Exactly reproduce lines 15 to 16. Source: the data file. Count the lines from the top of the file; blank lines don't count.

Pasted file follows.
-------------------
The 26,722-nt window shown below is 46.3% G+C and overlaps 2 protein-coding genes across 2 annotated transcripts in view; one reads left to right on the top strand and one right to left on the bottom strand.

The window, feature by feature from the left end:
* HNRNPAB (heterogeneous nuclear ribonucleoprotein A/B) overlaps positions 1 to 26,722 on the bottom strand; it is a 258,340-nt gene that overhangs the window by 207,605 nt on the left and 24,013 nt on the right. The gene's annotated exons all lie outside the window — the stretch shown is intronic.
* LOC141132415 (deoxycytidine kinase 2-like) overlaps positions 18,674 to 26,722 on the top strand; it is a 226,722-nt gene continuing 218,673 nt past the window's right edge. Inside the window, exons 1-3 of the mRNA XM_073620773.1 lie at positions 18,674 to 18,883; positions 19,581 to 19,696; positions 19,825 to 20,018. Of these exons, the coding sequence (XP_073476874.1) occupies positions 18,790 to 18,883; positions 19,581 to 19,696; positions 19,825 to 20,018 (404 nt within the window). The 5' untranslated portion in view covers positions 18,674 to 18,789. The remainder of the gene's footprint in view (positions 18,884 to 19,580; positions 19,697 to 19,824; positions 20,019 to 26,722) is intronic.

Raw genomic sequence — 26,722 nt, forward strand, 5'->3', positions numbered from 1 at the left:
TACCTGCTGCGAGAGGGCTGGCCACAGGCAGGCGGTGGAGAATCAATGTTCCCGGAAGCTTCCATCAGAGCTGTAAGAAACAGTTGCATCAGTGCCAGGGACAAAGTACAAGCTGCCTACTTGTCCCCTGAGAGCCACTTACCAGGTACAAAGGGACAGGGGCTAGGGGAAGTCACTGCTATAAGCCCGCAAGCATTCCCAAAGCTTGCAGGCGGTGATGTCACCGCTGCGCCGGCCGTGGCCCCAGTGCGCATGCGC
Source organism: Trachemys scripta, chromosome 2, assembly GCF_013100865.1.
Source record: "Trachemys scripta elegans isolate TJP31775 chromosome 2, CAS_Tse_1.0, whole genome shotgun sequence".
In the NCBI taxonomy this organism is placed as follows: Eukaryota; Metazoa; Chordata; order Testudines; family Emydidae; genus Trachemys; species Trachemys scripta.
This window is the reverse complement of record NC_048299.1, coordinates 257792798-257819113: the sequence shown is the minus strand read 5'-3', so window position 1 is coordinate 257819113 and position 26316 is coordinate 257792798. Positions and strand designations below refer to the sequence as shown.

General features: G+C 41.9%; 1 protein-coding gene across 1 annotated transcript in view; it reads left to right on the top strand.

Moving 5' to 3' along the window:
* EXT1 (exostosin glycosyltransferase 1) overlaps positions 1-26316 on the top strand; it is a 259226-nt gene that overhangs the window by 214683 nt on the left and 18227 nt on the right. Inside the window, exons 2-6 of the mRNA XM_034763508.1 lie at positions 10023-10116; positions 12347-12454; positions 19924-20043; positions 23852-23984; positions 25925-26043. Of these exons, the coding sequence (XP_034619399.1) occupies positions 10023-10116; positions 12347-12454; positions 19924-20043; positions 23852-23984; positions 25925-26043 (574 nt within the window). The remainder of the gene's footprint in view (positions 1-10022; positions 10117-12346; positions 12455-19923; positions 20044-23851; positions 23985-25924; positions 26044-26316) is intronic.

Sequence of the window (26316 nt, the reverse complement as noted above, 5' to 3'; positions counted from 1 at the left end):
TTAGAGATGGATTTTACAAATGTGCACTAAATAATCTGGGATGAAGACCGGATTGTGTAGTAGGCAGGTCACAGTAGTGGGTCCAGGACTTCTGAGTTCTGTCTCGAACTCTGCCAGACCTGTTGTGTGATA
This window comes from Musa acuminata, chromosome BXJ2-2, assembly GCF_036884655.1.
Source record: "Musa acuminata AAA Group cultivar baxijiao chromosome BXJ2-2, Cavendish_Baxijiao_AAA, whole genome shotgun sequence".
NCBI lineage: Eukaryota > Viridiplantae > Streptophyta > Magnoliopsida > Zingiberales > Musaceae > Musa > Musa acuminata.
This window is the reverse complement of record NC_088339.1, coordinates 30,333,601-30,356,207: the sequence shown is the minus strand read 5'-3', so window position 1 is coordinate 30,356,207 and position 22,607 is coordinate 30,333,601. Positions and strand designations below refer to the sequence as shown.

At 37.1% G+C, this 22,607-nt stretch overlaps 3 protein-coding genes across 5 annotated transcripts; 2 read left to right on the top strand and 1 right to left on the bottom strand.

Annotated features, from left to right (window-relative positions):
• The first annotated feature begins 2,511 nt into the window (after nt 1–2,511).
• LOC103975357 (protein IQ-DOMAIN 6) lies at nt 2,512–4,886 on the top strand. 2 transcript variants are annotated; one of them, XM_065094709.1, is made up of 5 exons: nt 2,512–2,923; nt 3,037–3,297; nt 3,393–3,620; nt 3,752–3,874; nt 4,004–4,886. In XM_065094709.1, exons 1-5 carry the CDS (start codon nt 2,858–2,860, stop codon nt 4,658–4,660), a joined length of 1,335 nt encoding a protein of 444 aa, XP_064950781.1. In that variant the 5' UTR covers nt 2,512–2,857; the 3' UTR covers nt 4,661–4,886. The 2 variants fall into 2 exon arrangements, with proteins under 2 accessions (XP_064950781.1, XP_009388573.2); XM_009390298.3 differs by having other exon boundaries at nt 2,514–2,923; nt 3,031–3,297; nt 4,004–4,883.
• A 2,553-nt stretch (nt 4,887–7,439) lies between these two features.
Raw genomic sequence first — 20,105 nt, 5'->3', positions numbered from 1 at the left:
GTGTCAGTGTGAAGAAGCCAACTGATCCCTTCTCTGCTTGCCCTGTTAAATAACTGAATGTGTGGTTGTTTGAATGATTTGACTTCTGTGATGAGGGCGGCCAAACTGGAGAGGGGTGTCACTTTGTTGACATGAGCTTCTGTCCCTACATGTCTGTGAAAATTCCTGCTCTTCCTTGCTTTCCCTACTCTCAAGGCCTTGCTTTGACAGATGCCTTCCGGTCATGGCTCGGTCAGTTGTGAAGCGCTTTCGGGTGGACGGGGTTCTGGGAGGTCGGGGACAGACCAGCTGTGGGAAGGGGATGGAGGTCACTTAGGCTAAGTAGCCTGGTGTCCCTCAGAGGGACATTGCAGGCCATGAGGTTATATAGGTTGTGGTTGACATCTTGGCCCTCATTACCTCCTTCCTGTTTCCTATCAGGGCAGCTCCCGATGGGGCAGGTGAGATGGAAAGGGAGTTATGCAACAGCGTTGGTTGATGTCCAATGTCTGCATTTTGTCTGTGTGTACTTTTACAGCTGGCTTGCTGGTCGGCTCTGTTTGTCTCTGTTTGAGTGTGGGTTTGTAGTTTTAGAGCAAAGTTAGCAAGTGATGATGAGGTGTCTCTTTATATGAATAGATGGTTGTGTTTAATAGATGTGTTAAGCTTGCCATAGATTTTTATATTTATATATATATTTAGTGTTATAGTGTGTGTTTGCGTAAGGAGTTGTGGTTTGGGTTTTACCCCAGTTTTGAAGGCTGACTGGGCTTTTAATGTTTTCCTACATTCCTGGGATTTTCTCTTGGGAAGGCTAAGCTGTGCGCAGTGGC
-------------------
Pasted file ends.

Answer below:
TTAGAGATGGATTTTACAAATGTGCACTAAATAATCTGGGATGAAGACCGGATTGTGTAGTAGGCAGGTCACAGTAGTGGGTCCAGGACTTCTGAGTTCTGTCTCGAACTCTGCCAGACCTGTTGTGTGATA
This window comes from Musa acuminata, chromosome BXJ2-2, assembly GCF_036884655.1.